Victoria Ray Henderson 20:33

I like that.

Rona Fischman 20:34

And so you’re staging by what their demeanor is, when they’re around the listing agent, how the offer looks, we have a reputation for getting all the pieces of all the things the seller wants to see, to check off for their managers in their offices. So if they have a seller’s description of property goes with the offer that it’s already signed and taken care of. We’ve had lenders who have called the listing agent and said, “My borrower, Jan and Bill Smithers (I just made up that name) are putting in an offer for 1, 2, 3 Jones street, and I wanted to let you know, I have already pre approved them, I have already run this past the underwriter in my office, there is nothing that’s going to go wrong with this” and that has gotten us– Offers accepted.

When the two offers sitting there are the same or very close to the same because the agents in the area know us, and they know we bring a better buyer. If it’s toe to toe, we’re winning and that doesn’t cost your clients a penny and it’s so important.

Victoria Ray Henderson 21:59

A large part of it is your reputation as an exclusive buyer’s agent and one of the things that I know we do, I am always working on that relationship with the listing agent, never compromising the buyer, as I’m doing that, of course, as we all would never do. But making sure I asked questions like, so what is it that they your sellers need, would they possibly need a rent back? I had one agent not put that in the detail of the description and the multiple listing service and then she said, “Well, you know, they do, they would need to read back”. So of course, we added that into our contract. Of course that made us ahead of everyone else just by having that communication, Nikolina what would you like to add?

Nikolina Lecic 22:43

It’s going to interesting listening to Rona because our buyers never meet sellers, they never meet the listing agent, we have a log boxes, we have private time, unless like I mentioned in the beginning, they allow overlap of showings, then the only people we meet are other buyers competition. But in reality, we usually do give earnest money and usually about 1% of the purchase price is just saying we are really interested in your home. However, if the buyers decide to cancel Purchase Agreement at any point past the inspection contingency, they will more than likely lose this money, regardless who holds it either Title Company or the listing agent.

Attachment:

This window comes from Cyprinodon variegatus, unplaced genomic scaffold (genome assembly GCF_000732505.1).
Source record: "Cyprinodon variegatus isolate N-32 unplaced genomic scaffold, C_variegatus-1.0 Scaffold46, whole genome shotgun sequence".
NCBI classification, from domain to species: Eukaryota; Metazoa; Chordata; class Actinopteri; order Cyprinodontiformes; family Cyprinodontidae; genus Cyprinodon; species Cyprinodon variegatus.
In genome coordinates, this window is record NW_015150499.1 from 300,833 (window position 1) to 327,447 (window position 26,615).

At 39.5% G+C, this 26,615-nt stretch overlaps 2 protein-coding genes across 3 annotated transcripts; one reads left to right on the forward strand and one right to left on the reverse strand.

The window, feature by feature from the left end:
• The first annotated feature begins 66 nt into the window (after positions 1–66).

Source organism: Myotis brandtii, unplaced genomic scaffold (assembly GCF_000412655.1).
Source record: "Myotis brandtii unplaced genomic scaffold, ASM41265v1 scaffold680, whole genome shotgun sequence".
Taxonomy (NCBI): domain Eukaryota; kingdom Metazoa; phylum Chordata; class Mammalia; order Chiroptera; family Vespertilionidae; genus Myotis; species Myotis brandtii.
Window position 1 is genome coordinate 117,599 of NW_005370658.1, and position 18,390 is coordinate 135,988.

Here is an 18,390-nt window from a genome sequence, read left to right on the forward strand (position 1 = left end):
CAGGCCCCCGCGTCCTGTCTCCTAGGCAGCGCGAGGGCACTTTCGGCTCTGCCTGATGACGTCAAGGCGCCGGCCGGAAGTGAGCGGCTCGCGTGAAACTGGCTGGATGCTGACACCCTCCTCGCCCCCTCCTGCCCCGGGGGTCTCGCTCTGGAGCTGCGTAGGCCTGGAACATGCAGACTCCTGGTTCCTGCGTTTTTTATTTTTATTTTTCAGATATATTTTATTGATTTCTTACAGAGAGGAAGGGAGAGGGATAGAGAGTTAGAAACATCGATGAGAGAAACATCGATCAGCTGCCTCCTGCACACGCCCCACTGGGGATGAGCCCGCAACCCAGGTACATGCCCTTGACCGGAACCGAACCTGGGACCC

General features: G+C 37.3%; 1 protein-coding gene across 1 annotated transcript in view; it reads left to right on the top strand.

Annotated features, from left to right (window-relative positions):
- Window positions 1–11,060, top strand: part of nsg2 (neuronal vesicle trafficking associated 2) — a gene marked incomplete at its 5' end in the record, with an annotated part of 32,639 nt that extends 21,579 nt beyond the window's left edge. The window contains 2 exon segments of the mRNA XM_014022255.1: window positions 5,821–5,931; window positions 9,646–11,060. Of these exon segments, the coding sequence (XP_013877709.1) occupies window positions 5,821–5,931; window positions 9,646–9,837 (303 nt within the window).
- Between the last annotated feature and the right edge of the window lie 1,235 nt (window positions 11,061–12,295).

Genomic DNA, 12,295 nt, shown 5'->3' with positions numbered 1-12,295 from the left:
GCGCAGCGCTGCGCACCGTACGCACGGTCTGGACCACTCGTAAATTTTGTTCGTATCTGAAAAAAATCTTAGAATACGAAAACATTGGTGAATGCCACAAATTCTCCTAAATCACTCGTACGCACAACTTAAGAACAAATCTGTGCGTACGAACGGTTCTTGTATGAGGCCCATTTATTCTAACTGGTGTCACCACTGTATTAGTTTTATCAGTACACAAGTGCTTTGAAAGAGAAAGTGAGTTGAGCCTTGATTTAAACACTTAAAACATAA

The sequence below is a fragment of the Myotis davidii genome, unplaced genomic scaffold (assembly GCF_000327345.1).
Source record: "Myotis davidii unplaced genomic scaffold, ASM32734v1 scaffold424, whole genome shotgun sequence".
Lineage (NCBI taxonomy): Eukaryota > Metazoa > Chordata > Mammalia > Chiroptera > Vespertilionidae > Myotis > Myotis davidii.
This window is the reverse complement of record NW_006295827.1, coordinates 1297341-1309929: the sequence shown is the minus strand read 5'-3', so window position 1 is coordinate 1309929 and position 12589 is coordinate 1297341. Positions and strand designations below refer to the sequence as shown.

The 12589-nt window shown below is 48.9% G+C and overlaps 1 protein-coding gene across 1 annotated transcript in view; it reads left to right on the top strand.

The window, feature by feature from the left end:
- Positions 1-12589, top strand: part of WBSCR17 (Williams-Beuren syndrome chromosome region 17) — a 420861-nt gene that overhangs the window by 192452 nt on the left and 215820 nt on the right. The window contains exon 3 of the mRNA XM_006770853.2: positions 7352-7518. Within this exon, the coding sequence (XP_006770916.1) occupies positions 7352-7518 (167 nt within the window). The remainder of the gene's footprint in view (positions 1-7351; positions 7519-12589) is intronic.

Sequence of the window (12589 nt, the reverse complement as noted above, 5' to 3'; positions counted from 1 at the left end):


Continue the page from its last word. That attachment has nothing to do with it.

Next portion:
Victoria Ray Henderson 23:29

Say that one more time?

Nikolina Lecic 23:30

Yes. So in regards to earnest money, if the buyers for any reason decide to cancel Purchase Agreement after the inspection convenience time, they will more than likely lose it and I explained this to the buyers upfront. So they know what they are facing in case that there is a situation that they need to cancel the agreement, they will forego the earnest money.

So they are aware of that and it really depends, I think each situation with the buyer is a story on its own. It really depends how we approach based on how much experience they had in the past, especially in this market right now. So my communication with them is really very straightforward. I look for anything and everything I can find in a house that it’s could go wrong, doesn’t look right. Because if they do decide to go for a house and decline inspection, at least we noticed these things that could be a problem in the future for that and then based on this, on the pricing, the comparable sales in the area, we decide what seems and I always tell my buyers just go with your gut feeling.

We can control other buyers, how much this house means to you. That’s what you need to get what your goal is supposed to be because we can compete with everybody else. You are just your own competition. Think what it means to you and how high you are willing and it is, again, based on the experience we’ve had so far. That’s why I said they will probably lose 4 or 5 houses in this market. Before we will get one but we are there, we are getting some and we are planning away in this market too. So I want to really lift buyers up, I always try to encourage them, I just tell them, there is no house waiting for you. We just need to find it and be every patient, just be patient, and it’s going to happen.

Victoria Ray Henderson 25:31

Something that I wanted to mention, because I haven’t heard any of you mentioned this, we do something called the pre contract home inspection. Does anyone do that?